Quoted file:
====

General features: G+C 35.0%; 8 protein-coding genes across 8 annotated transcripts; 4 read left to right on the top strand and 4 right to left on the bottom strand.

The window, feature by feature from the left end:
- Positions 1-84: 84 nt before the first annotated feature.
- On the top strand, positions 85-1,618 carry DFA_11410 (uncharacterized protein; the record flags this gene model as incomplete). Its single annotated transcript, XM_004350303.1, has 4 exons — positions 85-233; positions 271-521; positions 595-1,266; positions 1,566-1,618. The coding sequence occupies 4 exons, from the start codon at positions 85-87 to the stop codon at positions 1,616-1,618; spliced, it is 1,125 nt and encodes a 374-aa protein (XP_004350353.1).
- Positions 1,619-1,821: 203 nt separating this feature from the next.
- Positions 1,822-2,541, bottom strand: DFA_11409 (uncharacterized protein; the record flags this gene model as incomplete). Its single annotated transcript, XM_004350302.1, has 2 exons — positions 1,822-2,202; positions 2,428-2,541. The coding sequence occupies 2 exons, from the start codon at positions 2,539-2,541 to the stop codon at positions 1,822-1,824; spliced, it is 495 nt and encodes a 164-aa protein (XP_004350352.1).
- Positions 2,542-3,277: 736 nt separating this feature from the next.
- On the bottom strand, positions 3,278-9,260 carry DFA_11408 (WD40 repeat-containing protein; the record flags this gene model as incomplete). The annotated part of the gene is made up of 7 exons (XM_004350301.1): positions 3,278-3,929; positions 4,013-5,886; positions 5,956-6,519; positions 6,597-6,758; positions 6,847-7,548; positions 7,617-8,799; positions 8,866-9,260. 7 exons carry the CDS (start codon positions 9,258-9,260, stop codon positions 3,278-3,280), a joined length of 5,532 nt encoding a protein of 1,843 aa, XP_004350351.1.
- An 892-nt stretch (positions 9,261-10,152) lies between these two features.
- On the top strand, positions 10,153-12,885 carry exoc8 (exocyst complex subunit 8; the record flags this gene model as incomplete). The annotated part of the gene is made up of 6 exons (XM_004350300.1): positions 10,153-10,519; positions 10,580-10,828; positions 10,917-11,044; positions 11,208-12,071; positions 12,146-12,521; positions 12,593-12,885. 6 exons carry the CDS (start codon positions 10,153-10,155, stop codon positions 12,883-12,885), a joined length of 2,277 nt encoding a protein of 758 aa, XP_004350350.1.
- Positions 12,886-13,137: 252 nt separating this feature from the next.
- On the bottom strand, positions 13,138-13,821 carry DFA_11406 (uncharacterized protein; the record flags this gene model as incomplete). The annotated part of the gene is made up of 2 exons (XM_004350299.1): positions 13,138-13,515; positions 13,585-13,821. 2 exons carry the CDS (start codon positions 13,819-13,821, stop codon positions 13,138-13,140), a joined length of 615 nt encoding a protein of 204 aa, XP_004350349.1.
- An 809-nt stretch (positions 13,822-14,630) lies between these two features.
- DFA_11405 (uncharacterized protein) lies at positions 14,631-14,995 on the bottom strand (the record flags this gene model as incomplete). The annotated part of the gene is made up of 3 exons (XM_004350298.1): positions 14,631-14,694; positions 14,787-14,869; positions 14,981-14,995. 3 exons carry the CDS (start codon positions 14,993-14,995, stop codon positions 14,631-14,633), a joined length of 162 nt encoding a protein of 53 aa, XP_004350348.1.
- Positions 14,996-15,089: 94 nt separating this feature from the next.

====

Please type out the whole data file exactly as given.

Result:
General features: G+C 35.0%; 8 protein-coding genes across 8 annotated transcripts; 4 read left to right on the top strand and 4 right to left on the bottom strand.

The window, feature by feature from the left end:
- Positions 1-84: 84 nt before the first annotated feature.
- On the top strand, positions 85-1,618 carry DFA_11410 (uncharacterized protein; the record flags this gene model as incomplete). Its single annotated transcript, XM_004350303.1, has 4 exons — positions 85-233; positions 271-521; positions 595-1,266; positions 1,566-1,618. The coding sequence occupies 4 exons, from the start codon at positions 85-87 to the stop codon at positions 1,616-1,618; spliced, it is 1,125 nt and encodes a 374-aa protein (XP_004350353.1).
- Positions 1,619-1,821: 203 nt separating this feature from the next.
- Positions 1,822-2,541, bottom strand: DFA_11409 (uncharacterized protein; the record flags this gene model as incomplete). Its single annotated transcript, XM_004350302.1, has 2 exons — positions 1,822-2,202; positions 2,428-2,541. The coding sequence occupies 2 exons, from the start codon at positions 2,539-2,541 to the stop codon at positions 1,822-1,824; spliced, it is 495 nt and encodes a 164-aa protein (XP_004350352.1).
- Positions 2,542-3,277: 736 nt separating this feature from the next.
- On the bottom strand, positions 3,278-9,260 carry DFA_11408 (WD40 repeat-containing protein; the record flags this gene model as incomplete). The annotated part of the gene is made up of 7 exons (XM_004350301.1): positions 3,278-3,929; positions 4,013-5,886; positions 5,956-6,519; positions 6,597-6,758; positions 6,847-7,548; positions 7,617-8,799; positions 8,866-9,260. 7 exons carry the CDS (start codon positions 9,258-9,260, stop codon positions 3,278-3,280), a joined length of 5,532 nt encoding a protein of 1,843 aa, XP_004350351.1.
- An 892-nt stretch (positions 9,261-10,152) lies between these two features.
- On the top strand, positions 10,153-12,885 carry exoc8 (exocyst complex subunit 8; the record flags this gene model as incomplete). The annotated part of the gene is made up of 6 exons (XM_004350300.1): positions 10,153-10,519; positions 10,580-10,828; positions 10,917-11,044; positions 11,208-12,071; positions 12,146-12,521; positions 12,593-12,885. 6 exons carry the CDS (start codon positions 10,153-10,155, stop codon positions 12,883-12,885), a joined length of 2,277 nt encoding a protein of 758 aa, XP_004350350.1.
- Positions 12,886-13,137: 252 nt separating this feature from the next.
- On the bottom strand, positions 13,138-13,821 carry DFA_11406 (uncharacterized protein; the record flags this gene model as incomplete). The annotated part of the gene is made up of 2 exons (XM_004350299.1): positions 13,138-13,515; positions 13,585-13,821. 2 exons carry the CDS (start codon positions 13,819-13,821, stop codon positions 13,138-13,140), a joined length of 615 nt encoding a protein of 204 aa, XP_004350349.1.
- An 809-nt stretch (positions 13,822-14,630) lies between these two features.
- DFA_11405 (uncharacterized protein) lies at positions 14,631-14,995 on the bottom strand (the record flags this gene model as incomplete). The annotated part of the gene is made up of 3 exons (XM_004350298.1): positions 14,631-14,694; positions 14,787-14,869; positions 14,981-14,995. 3 exons carry the CDS (start codon positions 14,993-14,995, stop codon positions 14,631-14,633), a joined length of 162 nt encoding a protein of 53 aa, XP_004350348.1.
- Positions 14,996-15,089: 94 nt separating this feature from the next.